Saving Private Ryan (1998) – I mean, really… in many ways Saving Private Ryan is the sort of “ultimate” war movie. It has it faults, and it has its problems (it’s sort of bizarre seeing such a realistic depiction of the carnage of war feature so many characters who are leftovers from a cornier movie from the 1950’s). But, look, none of those minor quibbles mean much when you compare it to the horrifying and all-too-real-looking D-Day sequence that begins the film. It’s a totally straightforward look at an important battle and the price that was paid to win it. Saving Private Ryan is bookended with two war sequences, each of which are photographed brilliantly by Janusz Kaminski to put the viewer as an active participant without the luxury of any sort of disconnect between the blood and guts.
Also worth seeing: The Thin Red Line, Band of Brothers
Come and See (1985) – Come and See is one of the most heart-breaking depictions of war that’s ever been committed to film. Even more painful, the movie is told through the widened eyes of a child in Soviet Russia that’s been invaded by the Nazis. We see the transformation of Florya, the young star, go from a gung-ho participant in a militant uprising against the Germans, to someone who’s aged drastically in the span of only a few days. Come and See is not a pleasant film to watch, but yet it contains an elegant beauty to how it’s shot. It isn’t anything even close to representing exploitation. It simply is, and it shows war not as a glorified honor to be a part of, but as a literal vision of Hell on Earth.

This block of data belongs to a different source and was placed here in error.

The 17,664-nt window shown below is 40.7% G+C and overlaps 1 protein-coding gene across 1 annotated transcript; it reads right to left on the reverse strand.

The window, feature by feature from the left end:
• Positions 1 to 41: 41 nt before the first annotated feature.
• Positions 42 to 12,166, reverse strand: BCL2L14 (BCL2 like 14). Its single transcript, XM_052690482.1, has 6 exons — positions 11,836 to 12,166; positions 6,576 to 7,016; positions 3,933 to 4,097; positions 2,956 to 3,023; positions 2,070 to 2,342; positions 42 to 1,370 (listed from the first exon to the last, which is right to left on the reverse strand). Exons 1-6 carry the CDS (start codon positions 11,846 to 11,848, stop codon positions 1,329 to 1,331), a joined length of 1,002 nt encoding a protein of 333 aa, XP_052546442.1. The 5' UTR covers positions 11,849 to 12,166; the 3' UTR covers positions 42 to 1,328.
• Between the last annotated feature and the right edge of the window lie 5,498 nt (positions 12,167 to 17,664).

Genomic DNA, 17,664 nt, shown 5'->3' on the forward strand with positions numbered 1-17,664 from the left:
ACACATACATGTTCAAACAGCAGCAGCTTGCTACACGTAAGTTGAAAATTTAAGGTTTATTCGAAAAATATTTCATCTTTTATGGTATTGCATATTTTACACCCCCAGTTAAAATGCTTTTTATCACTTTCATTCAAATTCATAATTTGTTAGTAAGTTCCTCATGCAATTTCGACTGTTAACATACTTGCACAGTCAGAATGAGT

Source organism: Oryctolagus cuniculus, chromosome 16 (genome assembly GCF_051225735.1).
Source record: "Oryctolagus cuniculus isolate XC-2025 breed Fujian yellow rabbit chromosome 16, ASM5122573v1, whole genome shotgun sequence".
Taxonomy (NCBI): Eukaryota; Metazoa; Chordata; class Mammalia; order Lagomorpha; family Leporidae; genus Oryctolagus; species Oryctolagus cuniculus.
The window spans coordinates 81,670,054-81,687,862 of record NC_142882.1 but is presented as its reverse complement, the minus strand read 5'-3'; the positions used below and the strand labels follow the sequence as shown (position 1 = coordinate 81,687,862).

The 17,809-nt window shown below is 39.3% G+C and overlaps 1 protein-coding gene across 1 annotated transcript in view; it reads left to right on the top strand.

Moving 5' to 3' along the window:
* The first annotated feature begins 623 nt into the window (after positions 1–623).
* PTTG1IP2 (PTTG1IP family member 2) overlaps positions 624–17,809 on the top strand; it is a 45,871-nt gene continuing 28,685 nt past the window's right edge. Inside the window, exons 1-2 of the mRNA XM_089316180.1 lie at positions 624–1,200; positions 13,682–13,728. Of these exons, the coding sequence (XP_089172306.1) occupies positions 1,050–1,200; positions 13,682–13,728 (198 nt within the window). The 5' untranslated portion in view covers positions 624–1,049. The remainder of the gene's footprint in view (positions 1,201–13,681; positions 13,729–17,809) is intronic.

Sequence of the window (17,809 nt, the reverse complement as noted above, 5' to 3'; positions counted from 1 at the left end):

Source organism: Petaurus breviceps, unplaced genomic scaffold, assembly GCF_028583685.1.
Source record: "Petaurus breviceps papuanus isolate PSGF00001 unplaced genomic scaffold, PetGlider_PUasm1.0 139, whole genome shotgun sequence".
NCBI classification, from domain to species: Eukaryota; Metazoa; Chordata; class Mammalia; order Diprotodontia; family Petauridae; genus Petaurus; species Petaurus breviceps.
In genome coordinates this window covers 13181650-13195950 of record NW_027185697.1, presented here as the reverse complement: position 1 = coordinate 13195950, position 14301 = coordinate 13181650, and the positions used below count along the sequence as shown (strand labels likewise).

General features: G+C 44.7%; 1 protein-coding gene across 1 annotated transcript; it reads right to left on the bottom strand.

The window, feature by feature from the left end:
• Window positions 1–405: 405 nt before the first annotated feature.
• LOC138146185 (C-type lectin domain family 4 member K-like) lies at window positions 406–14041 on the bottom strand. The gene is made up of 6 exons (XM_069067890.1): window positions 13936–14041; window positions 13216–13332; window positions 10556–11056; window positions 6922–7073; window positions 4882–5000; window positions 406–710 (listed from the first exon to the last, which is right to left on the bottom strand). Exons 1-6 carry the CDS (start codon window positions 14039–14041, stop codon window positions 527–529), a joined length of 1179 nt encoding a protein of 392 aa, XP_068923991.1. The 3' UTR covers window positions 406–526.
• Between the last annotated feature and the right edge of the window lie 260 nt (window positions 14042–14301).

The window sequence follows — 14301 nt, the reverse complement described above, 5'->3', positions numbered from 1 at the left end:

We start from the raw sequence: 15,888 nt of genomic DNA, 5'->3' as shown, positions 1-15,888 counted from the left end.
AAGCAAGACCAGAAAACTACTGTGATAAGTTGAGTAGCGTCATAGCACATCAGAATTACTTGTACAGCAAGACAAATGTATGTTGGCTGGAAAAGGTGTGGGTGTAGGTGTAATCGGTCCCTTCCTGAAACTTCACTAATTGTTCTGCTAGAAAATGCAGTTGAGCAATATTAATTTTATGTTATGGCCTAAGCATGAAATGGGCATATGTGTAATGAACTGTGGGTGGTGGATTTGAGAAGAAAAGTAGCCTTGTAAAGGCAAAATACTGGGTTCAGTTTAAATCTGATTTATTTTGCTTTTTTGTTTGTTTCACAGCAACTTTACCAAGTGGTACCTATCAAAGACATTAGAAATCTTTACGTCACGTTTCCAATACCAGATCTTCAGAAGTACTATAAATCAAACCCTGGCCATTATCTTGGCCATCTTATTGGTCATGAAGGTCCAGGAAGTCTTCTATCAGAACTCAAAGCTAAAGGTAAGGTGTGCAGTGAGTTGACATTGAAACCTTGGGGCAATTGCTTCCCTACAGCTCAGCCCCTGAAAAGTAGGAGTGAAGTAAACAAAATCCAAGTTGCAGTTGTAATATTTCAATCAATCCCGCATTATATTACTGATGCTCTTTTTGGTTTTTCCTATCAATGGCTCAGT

Also worth seeing: Europa Europa
Three Kings (1999) – David O. Russell’s Gulf War comedy meets Kelly’s Heroes seems to effectively have it both ways: It’s a serious mediation on the process of modern warfare, our involvement as a Police Action in global politics, and it’s also funny as hell and entertaining from the very to beginning to the very end. Normally, it feels like one or the other trying to exist harmoniously is a contradiction of themes, but Russell is an incredibly sure director and Three Kings knows exactly what kind of movie it wants to be and how to tell the story. George Clooney, Mark Wahlberg and Ice Cube were all destined to be stars, but this movie serves as a great reminder if you ever find yourself asking why.
Also worth seeing: Generation Kill
Apocalypse Now (1979) – Some movies feel more like a fever dream than an actual representation of reality. Apocalypse Now is about a journey to hell aboard a PT boat on a Stygian river to Colonel Kurtz’s compound. War in film has rarely been portrayed so chaotically and so meaninglessly–no one is entirely sure what’s being accomplished in their activities and the film makes no attempt to add meaning to them. Everyone involved is trapped in an impossible scenario that grows is madness as the story leads us to its inevitable climax. The music, the lighting, the disconnected narration by Martin Sheen all lend to make Apocalypse Now feel like one of the most awesomely hallucinogenic war movies ever made. It’s not an anti-war statement; it’s a movie trying to be as close to the truth as it can be.
Also worth seeing: Platoon, Hearts of Darkness: A Filmmaker’s Apocalypse
Paths of Glory (1957) – When it comes to Stanley Kubrick waxing cynical about the futility and bullshit that is warfare, everyone goes to Full Metal Jacket. I would say Paths of Glory is Kubrick’s better, more elegant and even more venomous statement on it. Kirk Douglas stars in this WWI drama about French soldiers being tried for cowardice, facing a punishment of execution for their supposed crimes. He has nothing kind to say and the title itself is an ironic decry of the idea of sending innocent men to die over political and ideological disagreements. Kubrick has made more visually spectatcular movies, but he’s rarely made anything that feels this emotionally attached and meaningful.
Also worth seeing: All Quiet on the Western Front